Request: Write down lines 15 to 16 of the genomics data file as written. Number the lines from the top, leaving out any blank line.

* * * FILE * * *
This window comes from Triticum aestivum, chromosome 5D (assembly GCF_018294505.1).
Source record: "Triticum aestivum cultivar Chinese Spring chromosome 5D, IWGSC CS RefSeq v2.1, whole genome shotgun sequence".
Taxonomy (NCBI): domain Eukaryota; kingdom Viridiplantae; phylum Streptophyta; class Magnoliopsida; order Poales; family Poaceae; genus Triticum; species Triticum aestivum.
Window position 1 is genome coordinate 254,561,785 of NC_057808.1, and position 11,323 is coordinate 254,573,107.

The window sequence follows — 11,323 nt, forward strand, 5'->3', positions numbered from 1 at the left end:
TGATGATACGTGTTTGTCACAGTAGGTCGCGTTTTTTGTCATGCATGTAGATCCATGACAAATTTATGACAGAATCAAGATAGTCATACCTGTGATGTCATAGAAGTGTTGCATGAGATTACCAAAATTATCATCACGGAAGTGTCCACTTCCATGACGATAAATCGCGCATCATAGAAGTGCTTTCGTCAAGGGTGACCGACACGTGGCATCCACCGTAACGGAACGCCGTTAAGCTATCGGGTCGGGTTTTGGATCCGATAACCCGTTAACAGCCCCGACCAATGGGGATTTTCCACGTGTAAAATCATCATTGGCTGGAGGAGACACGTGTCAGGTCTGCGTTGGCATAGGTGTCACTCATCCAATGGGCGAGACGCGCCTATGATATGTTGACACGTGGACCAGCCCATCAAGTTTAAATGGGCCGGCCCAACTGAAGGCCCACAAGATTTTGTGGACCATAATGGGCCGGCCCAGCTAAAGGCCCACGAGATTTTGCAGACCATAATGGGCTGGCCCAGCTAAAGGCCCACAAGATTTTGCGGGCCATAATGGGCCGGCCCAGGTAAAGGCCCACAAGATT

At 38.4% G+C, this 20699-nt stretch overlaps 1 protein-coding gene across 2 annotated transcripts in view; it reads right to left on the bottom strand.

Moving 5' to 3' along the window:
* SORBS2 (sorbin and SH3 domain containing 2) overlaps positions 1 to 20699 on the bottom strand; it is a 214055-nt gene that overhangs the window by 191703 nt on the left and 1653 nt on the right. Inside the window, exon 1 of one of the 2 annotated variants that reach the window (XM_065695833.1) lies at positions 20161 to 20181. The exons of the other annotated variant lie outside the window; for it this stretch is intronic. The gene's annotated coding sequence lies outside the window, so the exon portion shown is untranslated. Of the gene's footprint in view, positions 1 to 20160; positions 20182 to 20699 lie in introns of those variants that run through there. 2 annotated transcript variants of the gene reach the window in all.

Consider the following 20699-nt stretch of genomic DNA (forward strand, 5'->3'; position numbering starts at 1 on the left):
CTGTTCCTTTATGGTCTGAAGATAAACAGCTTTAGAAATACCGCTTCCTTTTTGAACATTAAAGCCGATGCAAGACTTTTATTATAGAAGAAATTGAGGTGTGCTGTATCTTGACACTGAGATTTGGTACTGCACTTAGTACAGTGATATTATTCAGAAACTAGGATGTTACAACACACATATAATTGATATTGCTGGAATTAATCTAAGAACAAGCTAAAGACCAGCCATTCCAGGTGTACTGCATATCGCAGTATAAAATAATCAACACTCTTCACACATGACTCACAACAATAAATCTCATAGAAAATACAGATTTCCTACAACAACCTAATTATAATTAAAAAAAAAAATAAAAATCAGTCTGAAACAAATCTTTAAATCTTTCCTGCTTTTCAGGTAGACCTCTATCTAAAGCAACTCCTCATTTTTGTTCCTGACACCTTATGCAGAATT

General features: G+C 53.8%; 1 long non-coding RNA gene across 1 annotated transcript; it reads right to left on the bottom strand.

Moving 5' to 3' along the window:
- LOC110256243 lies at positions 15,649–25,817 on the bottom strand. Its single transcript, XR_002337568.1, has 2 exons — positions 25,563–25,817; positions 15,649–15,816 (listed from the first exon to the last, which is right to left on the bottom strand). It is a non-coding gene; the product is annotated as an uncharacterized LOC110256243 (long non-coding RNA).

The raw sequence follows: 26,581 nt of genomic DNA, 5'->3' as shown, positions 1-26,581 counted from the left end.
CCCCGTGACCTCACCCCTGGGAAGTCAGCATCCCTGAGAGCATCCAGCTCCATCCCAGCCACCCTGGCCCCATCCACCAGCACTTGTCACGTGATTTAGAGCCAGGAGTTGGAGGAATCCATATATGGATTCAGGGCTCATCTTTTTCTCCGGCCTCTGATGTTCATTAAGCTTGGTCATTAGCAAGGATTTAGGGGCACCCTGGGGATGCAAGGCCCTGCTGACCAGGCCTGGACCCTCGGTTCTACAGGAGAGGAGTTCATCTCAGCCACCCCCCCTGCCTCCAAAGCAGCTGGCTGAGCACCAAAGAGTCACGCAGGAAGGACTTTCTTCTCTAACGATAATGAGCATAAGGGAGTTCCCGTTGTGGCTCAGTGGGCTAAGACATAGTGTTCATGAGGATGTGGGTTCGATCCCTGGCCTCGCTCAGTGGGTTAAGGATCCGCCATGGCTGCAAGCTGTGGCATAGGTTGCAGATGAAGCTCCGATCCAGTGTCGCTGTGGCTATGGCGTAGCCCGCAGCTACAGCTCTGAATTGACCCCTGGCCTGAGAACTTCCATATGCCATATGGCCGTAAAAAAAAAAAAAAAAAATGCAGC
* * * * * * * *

The raw sequence follows: 26,581 nt of genomic DNA, 5'->3' as shown, positions 1-26,581 counted from the left end.
CCCCGTGACCTCACCCCTGGGAAGTCAGCATCCCTGAGAGCATCCAGCTCCATCCCAGCCACCCTGGCCCCATCCACCAGCACTTGTCACGTGATTTAGAGCCAGGAGTTGGAGGAATCCATATATGGATTCAGGGCTCATCTTTTTCTCCGGCCTCTGATGTTCATTAAGCTTGGTCATTAGCAAGGATTTAGGGGCACCCTGGGGATGCAAGGCCCTGCTGACCAGGCCTGGACCCTCGGTTCTACAGGAGAGGAGTTCATCTCAGCCACCCCCCCTGCCTCCAAAGCAGCTGGCTGAGCACCAAAGAGTCACGCAGGAAGGACTTTCTTCTCTAACGATAATGAGCATAAGGGAGTTCCCGTTGTGGCTCAGTGGGCTAAGACATAGTGTTCATGAGGATGTGGGTTCGATCCCTGGCCTCGCTCAGTGGGTTAAGGATCCGCCATGGCTGCAAGCTGTGGCATAGGTTGCAGATGAAGCTCCGATCCAGTGTCGCTGTGGCTATGGCGTAGCCCGCAGCTACAGCTCTGAATTGACCCCTGGCCTGAGAACTTCCATATGCCATATGGCCGTAAAAAAAAAAAAAAAAAATGCAGC